Cooks Love for Apple, Competitiveness

By Don Reisinger  |  Posted 2011-10-03 Print this article Print


5. A love for Apple

If there is one thing Cook will bring to the iPhone event on Oct. 4, it's a love for Apple. During his tenure at the company, Cook has proved time and again that he has a great affinity for the products Apple delivers and wants to see the company succeed as much as anyone. For any Apple CEO, a love for the company and its products is vastly important. And Cook has that.

6. Extreme competitiveness

When he was CEO of Apple, Jobs generated a level of competitiveness among employees that might be unrivaled elsewhere around the industry. Jobs simply wanted Apple to be the best company in the world, and he expected that same level of drive from his executives. Considering that drive for dominance has helped Apple succeed, it's hard to see Cook trying to change the level of competitiveness that the company expects. Apple will be just as fierce a competitor under Cook as it was under Jobs.

7. Secrecy

If there is anything that Jobs taught Apple executives, it's that secrecy matters. During his tenure as CEO, Jobs used secrecy to his advantage by making consumers speculate about what the company had up its sleeve, all the while preparing something that, in many cases, was even better than some expected. It was a masterful move. That is very unlikely to change under Cook's watch.

8. Enormous respect for the past

During his tenure as Jobs' second-in-command, Cook had a well-documented, strong relationship with his CEO. He believed in what Jobs was doing with Apple, and he had a firm grip on why Jobs made the decisions he made. Going forward, Cook can be expected to have strong ties to the past and to look to Jobs for inspiration in decisions he makes. In his memo to employees, Cook made it clear that Jobs was always a "mentor" to him over the years. That's important to understanding who the new CEO is.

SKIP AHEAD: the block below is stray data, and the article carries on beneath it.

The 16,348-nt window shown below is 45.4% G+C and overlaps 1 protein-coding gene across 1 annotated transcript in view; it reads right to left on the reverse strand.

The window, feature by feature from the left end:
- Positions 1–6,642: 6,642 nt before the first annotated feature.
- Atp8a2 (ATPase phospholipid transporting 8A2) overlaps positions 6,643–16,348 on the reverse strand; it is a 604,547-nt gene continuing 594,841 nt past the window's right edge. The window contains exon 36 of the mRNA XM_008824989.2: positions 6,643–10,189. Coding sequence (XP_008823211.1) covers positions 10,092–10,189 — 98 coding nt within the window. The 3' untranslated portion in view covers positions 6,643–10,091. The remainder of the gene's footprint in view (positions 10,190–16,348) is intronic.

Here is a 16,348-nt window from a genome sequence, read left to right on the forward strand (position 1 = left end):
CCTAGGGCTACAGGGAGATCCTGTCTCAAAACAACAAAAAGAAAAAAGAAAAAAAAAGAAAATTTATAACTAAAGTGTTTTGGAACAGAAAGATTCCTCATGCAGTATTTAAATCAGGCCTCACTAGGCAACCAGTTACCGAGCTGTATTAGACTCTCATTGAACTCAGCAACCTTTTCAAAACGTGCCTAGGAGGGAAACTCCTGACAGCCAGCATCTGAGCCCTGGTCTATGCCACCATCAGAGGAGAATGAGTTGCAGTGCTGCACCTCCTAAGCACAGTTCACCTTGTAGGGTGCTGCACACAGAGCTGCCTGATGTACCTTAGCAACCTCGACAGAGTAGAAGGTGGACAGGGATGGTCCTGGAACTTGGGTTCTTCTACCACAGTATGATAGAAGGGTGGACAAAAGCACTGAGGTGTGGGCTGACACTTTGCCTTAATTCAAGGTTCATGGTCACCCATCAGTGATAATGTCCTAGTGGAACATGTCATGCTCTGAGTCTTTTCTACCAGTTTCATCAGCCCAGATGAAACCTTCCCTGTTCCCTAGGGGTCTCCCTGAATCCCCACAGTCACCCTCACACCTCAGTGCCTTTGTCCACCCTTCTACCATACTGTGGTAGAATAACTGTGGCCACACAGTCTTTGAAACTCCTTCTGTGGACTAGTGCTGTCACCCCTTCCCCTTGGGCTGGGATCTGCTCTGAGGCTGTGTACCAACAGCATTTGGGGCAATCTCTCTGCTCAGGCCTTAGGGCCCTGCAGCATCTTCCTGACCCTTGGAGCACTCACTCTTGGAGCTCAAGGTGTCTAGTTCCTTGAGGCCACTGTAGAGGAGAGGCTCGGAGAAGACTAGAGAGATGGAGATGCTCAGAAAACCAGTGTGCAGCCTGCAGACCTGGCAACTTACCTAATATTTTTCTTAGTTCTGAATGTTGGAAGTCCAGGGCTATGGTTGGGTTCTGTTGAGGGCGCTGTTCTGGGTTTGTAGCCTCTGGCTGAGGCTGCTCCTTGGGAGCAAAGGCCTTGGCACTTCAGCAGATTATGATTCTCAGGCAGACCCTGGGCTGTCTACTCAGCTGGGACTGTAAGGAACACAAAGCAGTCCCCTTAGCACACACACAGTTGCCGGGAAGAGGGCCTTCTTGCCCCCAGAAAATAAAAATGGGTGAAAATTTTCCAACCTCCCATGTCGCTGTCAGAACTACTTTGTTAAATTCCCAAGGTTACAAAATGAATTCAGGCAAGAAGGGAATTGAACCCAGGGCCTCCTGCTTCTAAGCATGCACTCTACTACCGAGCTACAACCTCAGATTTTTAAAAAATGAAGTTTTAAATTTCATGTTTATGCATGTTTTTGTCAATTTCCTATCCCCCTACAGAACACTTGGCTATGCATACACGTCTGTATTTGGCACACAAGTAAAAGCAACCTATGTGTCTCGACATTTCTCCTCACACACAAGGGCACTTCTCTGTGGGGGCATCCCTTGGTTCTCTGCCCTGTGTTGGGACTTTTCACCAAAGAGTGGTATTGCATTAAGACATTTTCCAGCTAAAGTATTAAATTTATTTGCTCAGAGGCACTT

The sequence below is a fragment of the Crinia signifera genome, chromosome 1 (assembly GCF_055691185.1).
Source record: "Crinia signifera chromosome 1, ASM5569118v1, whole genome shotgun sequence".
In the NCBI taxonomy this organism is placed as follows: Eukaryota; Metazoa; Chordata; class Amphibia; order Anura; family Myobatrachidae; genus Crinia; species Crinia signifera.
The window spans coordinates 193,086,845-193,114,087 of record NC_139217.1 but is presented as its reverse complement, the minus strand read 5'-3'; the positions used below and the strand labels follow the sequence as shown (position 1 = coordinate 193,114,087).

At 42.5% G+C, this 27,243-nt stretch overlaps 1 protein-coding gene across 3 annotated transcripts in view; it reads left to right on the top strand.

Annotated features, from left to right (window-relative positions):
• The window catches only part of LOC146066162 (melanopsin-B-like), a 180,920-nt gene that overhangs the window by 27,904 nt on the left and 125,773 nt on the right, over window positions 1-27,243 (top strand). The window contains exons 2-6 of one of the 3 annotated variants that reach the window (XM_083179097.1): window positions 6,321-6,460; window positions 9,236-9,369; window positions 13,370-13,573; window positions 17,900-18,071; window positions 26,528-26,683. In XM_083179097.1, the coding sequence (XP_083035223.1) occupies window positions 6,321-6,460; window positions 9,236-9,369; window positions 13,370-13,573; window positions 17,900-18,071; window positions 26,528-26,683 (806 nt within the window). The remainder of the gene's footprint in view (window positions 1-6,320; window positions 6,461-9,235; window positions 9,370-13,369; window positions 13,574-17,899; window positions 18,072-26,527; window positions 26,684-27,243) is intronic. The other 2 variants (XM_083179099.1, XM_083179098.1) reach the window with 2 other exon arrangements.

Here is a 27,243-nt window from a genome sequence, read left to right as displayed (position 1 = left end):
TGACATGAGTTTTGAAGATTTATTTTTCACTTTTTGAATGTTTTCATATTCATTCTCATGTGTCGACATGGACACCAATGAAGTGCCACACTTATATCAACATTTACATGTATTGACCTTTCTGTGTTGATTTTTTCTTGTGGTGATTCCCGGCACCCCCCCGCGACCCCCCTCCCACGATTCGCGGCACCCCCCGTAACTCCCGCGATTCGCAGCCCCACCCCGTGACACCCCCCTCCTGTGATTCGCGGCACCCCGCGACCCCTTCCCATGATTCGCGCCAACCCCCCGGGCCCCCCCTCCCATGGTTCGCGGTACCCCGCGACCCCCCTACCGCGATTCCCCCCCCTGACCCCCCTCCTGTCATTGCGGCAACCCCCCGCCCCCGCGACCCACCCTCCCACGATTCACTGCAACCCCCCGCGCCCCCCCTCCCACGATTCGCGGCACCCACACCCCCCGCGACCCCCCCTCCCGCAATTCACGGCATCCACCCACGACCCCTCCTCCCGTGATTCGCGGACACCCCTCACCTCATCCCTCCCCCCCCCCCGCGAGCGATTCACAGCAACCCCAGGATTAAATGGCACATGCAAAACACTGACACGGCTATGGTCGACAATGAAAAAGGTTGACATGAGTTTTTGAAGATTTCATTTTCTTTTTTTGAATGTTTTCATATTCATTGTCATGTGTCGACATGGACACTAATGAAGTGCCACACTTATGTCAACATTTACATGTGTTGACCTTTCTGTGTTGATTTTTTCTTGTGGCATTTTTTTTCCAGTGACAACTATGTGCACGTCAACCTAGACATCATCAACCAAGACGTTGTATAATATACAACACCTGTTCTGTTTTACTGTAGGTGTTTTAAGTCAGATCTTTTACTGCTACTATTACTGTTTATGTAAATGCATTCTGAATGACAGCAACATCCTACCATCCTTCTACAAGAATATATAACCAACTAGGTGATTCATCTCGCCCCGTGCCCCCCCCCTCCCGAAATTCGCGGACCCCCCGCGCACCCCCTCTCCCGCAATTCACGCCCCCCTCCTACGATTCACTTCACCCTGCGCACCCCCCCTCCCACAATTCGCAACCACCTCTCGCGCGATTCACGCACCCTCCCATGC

9. A desire to make a mark

Although he hasn't made any indication that it might be true, look for Cook to want to make a significant mark as Apple's CEO. If we look back at the company's history, we find only one CEO-Jobs-who led the company to great success. The last thing Cook wants is to be another failed CEO or someone who the Apple community wants to forget about. Cook wants to succeed where so many others have failed. And he wants to start writing his own chapter on Oct. 4 at the iPhone event.

10. Few missteps

During his tenure at Apple, don't expect Cook to make too many mistakes. For one, he has been CEO (either officially or in acting-capacity) for months now, and so far the ship has been running just as well under him as it did under Jobs. What's more, he doesn't want to change the fundamentals that made Apple successful in the first place. When Jobs resigned as the company's CEO, he didn't just hand his company over to anyone; Jobs trusted Cook and believed that he could do a good job leading the company. So far, Cook has done nothing to make anyone think Jobs might have been wrong.

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Don Reisinger is a freelance technology columnist. He started writing about technology for Ziff-Davis' Since then, he has written extremely popular columns for, Computerworld, InformationWeek, and others. He has appeared numerous times on national television to share his expertise with viewers. You can follow his every move at

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